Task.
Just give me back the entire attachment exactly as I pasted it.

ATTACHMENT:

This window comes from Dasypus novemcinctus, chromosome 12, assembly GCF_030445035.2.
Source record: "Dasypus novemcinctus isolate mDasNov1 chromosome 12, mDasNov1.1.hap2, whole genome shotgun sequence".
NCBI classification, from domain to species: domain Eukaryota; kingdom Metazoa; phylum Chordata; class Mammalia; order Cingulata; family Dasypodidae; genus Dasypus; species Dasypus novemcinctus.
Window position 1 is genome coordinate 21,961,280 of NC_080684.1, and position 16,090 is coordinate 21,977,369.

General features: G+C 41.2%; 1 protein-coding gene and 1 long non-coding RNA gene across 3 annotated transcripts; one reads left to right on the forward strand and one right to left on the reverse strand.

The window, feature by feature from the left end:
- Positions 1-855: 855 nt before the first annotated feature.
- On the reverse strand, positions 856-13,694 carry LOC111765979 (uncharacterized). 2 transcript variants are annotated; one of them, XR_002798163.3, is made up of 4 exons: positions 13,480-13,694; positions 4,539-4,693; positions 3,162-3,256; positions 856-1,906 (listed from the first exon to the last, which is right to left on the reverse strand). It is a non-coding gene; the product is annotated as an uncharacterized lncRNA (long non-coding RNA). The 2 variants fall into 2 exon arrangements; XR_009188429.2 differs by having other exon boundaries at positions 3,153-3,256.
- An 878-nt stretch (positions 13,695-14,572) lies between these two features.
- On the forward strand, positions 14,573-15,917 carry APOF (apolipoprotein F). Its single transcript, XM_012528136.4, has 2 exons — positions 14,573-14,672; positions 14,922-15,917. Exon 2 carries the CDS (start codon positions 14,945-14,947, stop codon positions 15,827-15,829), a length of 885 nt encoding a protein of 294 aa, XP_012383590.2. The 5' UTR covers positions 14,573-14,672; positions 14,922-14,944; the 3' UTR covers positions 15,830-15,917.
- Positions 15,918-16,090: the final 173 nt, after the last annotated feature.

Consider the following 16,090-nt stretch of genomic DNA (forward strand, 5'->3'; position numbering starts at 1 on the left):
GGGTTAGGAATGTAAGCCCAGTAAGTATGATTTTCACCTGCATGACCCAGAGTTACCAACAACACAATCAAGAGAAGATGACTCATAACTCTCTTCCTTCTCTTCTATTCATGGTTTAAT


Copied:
This window comes from Dasypus novemcinctus, chromosome 12, assembly GCF_030445035.2.
Source record: "Dasypus novemcinctus isolate mDasNov1 chromosome 12, mDasNov1.1.hap2, whole genome shotgun sequence".
NCBI classification, from domain to species: domain Eukaryota; kingdom Metazoa; phylum Chordata; class Mammalia; order Cingulata; family Dasypodidae; genus Dasypus; species Dasypus novemcinctus.
Window position 1 is genome coordinate 21,961,280 of NC_080684.1, and position 16,090 is coordinate 21,977,369.

General features: G+C 41.2%; 1 protein-coding gene and 1 long non-coding RNA gene across 3 annotated transcripts; one reads left to right on the forward strand and one right to left on the reverse strand.

The window, feature by feature from the left end:
- Positions 1-855: 855 nt before the first annotated feature.
- On the reverse strand, positions 856-13,694 carry LOC111765979 (uncharacterized). 2 transcript variants are annotated; one of them, XR_002798163.3, is made up of 4 exons: positions 13,480-13,694; positions 4,539-4,693; positions 3,162-3,256; positions 856-1,906 (listed from the first exon to the last, which is right to left on the reverse strand). It is a non-coding gene; the product is annotated as an uncharacterized lncRNA (long non-coding RNA). The 2 variants fall into 2 exon arrangements; XR_009188429.2 differs by having other exon boundaries at positions 3,153-3,256.
- An 878-nt stretch (positions 13,695-14,572) lies between these two features.
- On the forward strand, positions 14,573-15,917 carry APOF (apolipoprotein F). Its single transcript, XM_012528136.4, has 2 exons — positions 14,573-14,672; positions 14,922-15,917. Exon 2 carries the CDS (start codon positions 14,945-14,947, stop codon positions 15,827-15,829), a length of 885 nt encoding a protein of 294 aa, XP_012383590.2. The 5' UTR covers positions 14,573-14,672; positions 14,922-14,944; the 3' UTR covers positions 15,830-15,917.
- Positions 15,918-16,090: the final 173 nt, after the last annotated feature.

Consider the following 16,090-nt stretch of genomic DNA (forward strand, 5'->3'; position numbering starts at 1 on the left):
GGGTTAGGAATGTAAGCCCAGTAAGTATGATTTTCACCTGCATGACCCAGAGTTACCAACAACACAATCAAGAGAAGATGACTCATAACTCTCTTCCTTCTCTTCTATTCATGGTTTAAT